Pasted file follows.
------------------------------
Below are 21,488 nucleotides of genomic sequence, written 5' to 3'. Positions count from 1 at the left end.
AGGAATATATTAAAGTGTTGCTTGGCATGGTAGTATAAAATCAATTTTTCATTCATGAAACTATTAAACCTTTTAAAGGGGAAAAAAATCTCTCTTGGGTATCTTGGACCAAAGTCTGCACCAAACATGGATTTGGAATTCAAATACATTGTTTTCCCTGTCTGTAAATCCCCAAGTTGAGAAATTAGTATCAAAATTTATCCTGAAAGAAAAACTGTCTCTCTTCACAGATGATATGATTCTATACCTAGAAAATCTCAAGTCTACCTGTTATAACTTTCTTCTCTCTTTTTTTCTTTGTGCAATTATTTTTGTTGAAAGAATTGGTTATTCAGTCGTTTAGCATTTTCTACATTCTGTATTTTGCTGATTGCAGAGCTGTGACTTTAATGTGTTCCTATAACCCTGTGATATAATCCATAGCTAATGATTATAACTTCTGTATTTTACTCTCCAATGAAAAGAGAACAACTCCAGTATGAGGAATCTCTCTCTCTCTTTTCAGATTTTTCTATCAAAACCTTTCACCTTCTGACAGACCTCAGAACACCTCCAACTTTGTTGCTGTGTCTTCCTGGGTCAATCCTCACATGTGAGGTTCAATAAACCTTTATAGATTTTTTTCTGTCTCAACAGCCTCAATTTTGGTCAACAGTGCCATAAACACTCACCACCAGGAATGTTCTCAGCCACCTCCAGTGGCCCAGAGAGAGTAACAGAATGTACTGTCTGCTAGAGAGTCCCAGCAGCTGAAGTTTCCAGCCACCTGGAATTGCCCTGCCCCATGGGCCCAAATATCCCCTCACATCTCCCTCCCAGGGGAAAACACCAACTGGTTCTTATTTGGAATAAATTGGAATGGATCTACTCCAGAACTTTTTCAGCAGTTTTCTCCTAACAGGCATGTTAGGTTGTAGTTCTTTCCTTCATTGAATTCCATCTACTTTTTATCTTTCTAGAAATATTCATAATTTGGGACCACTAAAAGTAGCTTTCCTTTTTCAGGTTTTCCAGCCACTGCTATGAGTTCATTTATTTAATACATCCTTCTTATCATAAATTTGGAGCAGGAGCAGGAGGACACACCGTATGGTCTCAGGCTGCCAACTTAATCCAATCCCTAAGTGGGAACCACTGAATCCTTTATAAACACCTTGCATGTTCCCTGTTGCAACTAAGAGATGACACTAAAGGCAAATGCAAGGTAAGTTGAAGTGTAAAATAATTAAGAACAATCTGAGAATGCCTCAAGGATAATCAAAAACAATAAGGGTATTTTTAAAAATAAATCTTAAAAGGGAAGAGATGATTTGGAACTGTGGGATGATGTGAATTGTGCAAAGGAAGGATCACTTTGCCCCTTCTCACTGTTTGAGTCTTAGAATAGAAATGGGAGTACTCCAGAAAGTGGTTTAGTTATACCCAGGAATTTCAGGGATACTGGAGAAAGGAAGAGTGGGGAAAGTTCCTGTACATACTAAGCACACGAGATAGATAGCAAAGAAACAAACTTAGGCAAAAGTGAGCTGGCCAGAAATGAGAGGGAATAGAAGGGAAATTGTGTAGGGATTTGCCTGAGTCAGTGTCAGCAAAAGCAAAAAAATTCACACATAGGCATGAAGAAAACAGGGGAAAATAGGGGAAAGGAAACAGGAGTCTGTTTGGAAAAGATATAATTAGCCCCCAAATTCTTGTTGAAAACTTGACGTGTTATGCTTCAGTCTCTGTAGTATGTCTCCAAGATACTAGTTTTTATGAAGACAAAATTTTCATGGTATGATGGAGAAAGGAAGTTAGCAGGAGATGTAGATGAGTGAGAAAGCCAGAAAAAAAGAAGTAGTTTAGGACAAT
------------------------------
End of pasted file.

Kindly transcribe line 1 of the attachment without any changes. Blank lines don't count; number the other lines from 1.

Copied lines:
Below are 21,488 nucleotides of genomic sequence, written 5' to 3'. Positions count from 1 at the left end.